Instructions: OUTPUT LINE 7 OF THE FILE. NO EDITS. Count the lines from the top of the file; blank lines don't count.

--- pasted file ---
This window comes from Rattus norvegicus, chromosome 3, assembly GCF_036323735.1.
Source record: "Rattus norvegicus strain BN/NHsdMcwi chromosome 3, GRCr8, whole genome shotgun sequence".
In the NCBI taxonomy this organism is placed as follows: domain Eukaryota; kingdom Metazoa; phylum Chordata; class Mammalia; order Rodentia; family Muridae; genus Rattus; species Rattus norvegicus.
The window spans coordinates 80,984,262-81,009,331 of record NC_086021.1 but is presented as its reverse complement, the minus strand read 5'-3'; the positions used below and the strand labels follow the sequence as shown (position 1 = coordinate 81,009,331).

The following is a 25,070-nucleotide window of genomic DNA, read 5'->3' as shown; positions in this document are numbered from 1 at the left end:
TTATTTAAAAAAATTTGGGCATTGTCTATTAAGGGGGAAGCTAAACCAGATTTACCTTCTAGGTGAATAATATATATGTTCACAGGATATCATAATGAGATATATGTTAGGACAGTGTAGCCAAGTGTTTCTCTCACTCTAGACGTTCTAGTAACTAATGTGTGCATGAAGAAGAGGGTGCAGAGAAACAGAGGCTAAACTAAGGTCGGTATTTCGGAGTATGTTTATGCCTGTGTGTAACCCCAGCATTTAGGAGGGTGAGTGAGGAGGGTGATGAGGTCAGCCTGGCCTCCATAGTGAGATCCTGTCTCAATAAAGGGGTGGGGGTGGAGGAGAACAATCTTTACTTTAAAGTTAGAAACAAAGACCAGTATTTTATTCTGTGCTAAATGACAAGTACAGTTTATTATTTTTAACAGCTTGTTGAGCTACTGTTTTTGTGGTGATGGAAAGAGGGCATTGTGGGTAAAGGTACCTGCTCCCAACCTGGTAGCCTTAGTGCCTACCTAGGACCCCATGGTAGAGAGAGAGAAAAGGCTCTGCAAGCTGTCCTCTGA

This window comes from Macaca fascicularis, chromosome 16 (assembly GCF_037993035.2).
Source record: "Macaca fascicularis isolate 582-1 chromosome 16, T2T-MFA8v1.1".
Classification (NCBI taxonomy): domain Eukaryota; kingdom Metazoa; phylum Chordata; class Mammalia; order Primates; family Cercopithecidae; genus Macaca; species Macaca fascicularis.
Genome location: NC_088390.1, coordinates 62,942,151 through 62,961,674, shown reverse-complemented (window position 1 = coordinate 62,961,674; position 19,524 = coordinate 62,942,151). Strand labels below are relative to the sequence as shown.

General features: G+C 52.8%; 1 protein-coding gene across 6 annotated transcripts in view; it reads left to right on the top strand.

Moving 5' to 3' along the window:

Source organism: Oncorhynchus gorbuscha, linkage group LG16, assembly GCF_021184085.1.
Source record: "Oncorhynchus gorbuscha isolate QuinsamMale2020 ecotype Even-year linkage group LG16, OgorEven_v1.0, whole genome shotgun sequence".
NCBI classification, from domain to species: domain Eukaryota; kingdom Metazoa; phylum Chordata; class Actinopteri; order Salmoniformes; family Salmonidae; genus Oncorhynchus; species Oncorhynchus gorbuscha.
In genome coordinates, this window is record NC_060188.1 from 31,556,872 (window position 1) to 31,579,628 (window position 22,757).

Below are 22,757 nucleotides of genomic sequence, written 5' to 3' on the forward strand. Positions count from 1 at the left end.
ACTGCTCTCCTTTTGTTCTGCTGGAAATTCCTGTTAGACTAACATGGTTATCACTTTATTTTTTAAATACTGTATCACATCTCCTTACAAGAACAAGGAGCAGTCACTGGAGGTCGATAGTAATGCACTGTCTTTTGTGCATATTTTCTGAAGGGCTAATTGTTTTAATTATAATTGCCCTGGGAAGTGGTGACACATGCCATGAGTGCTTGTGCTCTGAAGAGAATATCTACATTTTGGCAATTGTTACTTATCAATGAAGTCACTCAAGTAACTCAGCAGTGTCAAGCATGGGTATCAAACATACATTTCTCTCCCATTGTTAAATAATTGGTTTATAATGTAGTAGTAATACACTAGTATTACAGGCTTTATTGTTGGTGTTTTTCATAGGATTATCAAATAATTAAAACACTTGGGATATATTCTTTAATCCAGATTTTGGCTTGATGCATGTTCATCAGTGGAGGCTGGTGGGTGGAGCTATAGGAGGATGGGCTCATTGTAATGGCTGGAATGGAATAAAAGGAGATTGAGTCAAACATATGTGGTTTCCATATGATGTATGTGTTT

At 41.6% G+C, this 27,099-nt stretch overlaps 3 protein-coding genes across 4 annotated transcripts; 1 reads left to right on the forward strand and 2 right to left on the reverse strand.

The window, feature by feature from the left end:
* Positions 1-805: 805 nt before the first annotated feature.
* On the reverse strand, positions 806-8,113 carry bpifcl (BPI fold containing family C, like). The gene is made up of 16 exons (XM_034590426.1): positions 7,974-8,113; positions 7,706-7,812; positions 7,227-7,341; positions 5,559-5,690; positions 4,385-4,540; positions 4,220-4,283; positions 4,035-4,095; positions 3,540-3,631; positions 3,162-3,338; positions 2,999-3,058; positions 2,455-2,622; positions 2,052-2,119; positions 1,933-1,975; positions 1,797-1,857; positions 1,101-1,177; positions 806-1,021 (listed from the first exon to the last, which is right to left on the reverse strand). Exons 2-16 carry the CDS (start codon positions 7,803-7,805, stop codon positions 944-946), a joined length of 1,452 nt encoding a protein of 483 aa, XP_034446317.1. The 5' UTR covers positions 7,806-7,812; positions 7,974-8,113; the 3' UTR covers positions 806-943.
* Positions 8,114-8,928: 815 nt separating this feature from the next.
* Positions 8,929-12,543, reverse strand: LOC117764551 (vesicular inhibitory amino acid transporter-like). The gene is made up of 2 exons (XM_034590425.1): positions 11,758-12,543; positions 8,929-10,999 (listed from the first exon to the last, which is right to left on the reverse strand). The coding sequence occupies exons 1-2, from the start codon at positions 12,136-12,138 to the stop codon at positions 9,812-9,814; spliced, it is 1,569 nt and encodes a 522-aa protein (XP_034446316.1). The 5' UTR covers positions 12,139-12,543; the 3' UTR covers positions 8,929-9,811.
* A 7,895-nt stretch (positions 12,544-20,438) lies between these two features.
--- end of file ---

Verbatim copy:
This window comes from Macaca fascicularis, chromosome 16 (assembly GCF_037993035.2).